Saturday, November 26

Vaughan Williams’ Fifth Symphony – Liverpool Philharmonic

Marking the 150th anniversary of Ralph Vaughan Williams’ birth, this concert combines the magical with the majestic, and drama with the delicate. Engaging but not overpowering, it provides a wonderful evening of music.

The concert is of two halves, with the second half being dedicated to Vaughan Williams. Opening with Edward Elgar’s Froissart overture, the room bursts into life. Making use of the full orchestra, Elgar’s first large-scale work permeates the atmosphere.

As the music gathers pace, the enthusiasm from Principal Guest Conductor of the Royal Liverpool Philharmonic Orchestra, Andrew Manze, is tangible. His mesmerising movements ooze wizardry. All eyes are on him as he leads the orchestra, almost dancing – you can’t help but enjoy watching the craft of conducting.

Following Elgar is Karol Szymanowski’s Violin Concerto No.2. Underpinned by somewhat haunting echoes, the concerto is last major work before his death. For this piece, Swiss violinist Sebastian Bohren, joins the conductor and orchestra on stage. Oscillating between the forceful and the delicate, his playing is superb. The storytelling of the music mirrors the storytelling of his body language – you watch with bated breath to see if his violin will survive the emotive playing Violin Concerto No.2 evokes.

Returning to the stage three times after his performance, Bohren then treated the audience to an extra. He did a solo of Evolène, a piece inspired by the Swiss Matterhorn mountains composed for the mountain village of the same name.

Photo: Ben Wright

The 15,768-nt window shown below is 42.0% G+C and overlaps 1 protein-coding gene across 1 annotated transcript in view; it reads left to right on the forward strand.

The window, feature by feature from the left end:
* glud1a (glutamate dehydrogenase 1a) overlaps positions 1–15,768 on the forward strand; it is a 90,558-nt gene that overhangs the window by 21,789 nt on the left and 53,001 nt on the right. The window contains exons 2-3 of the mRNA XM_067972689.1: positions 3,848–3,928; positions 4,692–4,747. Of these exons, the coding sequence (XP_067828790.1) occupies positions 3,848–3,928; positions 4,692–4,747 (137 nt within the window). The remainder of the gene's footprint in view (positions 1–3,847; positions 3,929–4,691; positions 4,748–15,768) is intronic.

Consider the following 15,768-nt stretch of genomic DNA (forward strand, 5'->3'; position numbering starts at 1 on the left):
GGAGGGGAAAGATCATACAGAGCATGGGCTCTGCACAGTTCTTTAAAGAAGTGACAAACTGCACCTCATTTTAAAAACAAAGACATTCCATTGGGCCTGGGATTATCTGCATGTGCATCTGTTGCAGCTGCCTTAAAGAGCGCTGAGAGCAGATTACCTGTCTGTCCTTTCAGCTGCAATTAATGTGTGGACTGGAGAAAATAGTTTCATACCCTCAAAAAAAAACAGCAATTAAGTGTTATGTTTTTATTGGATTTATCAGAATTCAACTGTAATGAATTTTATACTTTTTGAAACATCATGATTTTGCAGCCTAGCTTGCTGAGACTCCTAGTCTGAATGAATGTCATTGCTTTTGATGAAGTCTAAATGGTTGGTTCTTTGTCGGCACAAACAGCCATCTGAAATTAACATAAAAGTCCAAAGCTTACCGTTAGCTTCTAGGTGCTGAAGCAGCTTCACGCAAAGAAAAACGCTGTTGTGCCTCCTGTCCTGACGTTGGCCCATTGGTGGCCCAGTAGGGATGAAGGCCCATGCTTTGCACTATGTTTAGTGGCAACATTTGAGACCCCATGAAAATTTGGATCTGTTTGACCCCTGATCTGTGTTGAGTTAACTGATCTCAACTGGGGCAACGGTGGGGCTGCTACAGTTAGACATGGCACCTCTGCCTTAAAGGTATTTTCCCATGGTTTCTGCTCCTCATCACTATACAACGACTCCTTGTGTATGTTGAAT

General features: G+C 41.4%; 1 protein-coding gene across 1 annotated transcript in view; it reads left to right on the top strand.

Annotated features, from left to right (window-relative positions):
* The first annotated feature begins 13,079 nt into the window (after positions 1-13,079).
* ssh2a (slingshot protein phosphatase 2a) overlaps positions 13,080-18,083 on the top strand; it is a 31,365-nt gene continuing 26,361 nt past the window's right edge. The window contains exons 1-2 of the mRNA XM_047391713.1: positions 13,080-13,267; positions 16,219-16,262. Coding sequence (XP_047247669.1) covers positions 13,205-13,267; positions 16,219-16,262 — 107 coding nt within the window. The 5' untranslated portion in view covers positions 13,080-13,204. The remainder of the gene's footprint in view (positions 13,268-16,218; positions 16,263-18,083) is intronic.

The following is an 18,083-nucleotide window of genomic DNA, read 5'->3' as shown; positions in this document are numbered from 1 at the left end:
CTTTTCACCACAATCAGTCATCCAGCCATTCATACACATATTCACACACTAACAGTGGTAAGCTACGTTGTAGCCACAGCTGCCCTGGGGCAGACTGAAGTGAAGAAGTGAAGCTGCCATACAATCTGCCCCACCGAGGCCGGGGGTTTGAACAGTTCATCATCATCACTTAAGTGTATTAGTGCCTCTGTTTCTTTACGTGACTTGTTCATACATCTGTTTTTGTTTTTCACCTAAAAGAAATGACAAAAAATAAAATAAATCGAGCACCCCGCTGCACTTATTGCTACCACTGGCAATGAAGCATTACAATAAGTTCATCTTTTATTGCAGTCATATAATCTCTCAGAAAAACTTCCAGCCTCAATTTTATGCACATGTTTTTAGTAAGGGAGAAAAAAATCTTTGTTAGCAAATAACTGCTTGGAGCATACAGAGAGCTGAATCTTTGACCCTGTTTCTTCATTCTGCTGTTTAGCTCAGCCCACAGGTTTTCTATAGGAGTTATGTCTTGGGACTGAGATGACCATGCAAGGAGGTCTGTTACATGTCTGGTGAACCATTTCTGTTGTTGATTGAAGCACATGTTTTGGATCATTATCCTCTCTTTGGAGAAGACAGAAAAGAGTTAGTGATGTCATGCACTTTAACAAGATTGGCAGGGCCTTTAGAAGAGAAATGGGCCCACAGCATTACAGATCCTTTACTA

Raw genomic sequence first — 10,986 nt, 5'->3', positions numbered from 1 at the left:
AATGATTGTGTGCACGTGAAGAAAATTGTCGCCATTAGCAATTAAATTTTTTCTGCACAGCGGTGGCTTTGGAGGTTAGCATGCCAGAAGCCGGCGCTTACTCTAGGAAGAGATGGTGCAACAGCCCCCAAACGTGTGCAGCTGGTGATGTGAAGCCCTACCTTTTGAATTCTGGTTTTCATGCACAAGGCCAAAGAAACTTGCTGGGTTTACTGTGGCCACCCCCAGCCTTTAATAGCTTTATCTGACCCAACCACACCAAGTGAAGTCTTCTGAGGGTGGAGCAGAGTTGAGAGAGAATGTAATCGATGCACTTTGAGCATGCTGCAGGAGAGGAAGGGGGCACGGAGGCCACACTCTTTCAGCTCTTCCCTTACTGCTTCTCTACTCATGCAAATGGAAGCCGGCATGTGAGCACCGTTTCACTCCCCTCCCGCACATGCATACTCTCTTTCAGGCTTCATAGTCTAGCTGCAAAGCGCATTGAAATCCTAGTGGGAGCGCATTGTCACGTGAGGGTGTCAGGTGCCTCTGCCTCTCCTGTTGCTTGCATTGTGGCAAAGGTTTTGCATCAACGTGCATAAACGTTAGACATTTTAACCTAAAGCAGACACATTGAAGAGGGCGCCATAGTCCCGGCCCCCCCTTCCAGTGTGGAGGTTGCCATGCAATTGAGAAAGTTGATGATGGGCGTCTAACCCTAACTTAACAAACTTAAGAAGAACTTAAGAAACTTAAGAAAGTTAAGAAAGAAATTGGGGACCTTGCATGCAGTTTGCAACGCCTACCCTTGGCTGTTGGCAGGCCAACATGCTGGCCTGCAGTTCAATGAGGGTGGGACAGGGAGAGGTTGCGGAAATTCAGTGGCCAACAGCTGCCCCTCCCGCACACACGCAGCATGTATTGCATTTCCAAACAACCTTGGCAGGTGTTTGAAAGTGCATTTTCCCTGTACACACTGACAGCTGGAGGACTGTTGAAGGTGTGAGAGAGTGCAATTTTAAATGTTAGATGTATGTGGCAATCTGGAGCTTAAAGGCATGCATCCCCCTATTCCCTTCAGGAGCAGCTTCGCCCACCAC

The musicians are, as you may expect, extremely gifted.

However, they are not just technically gifted. As the music reveals itself, the expressions of those creating such sound are a feat to witness in itself. There is a difference in audience experience when watching an orchestra play music compared to when watching an orchestra live through music. The musicians become fully absorbed in their playing – this, combined with Andrew Manze’s passionate conducting, brings the audience into the concert beyond an aural experience.

As the second half gets underway, the audience is immersed in Vaughan Williams. Picking up the pace again, William’s ‘The Running Set’ skips around the hall. Running together four folk tunes William’s knew well (‘Barrack Hill’, ‘The Blackthorn Stick’, ‘Irish Reel’ and ‘Cock o’ the North’) it demands excellent timing from the orchestra and faultless communication between them and the conductor.

Closing the concert’s, The Fifth Symphony, makes its appearance. The audience are taken on a journey through ambiguous modal harmony and emotional fragments in four sections. Composed when the world was at war, there are contrasts between light and dark, hope and melancholy. It has a somewhat cathartic, choral tone to it.

The orchestra look to Manze to lead them through this last section of the concert as the evening of aural storytelling comes to a close. As Manze gently brings them to a silent stillness, both the audience and the orchestra are hypnotised, before erupting into fulfilled applause.

Information about further concerts is available at

Reviewer: Ezzy LaBelle

Reviewed: 6th October 2022

North West End UK Rating: ★★★★★